The Indian government’s ambitious plan to privatize debt-laden Air India has run into rough weather with no takers in sight. And with unionized employees as well as political parties kicking up dust, and experts warning against any further delay in finding a suitor, chances are the 86-year-old airline may fall flat after the May 31 deadline.
Desperate to meet its Rs 800-billion divestment target in the current financial year beginning April 2018, the Narendra Modi administration on March 28 offered to sell 76 percent of its equity stake in the bankrupt national carrier, along with its profit-making low-cost arm, Air India Express, and its ground-handling subsidiary, AISATS, an equal joint venture between Air India and Singapore-based SATS.
But even after diluting its terms and extending the bidding deadline from May 14 to May 31, the stake sale has drawn a blank, thanks mainly to two sticking points concerning the huge debt and the bloated staff strength of the famed airline once called the ‘Maharaja of the skies’ but now being kept afloat with taxpayers’ money.
IndiGo was eying only at Air India’s international routes. (Supplied)
Jet Airways evinced interest in buying Air India but later cried off. (Supplied)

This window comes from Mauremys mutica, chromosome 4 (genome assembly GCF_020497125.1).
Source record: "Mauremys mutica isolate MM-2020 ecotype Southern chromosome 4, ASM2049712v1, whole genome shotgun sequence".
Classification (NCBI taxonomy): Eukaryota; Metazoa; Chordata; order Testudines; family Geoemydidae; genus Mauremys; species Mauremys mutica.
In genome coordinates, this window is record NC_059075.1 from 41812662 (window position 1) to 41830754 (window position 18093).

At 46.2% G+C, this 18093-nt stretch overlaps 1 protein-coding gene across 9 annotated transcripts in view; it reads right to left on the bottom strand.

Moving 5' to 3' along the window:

IndiGo, a low-cost domestic carrier and India’s largest airline, pulled out saying it was eying only the international operations. Another Indian carrier, Jet Airways, which was in the race by planning to form a consortium with Air France-KLM and Delta Airlines, also soon cried off but gave no reason for its volte-face. Tata Group, one of India’s largest conglomerates, has also found the government’s terms too onerous to turn around the airline which is in the red.
RSS chief Mohan Bhagwat has told the Narendra Modi government not to sell Air India to a foreign bidder. (Supplied)
On May 10, as the Indo-US aviation summit was on in Mumbai with no American carrier ready to bid, the worst warning over delay in identifying a suitor for loss-making Air India came from the Centre for Asia Pacific Aviation, a leading aviation consultancy, which has warned the government that the belly-up national carrier is headed for staggering losses in the range of Rs 9,750 crore to Rs 13,000 crore in 2018-19 and 2019-20, and failure to divest its stake could see the airline closing down.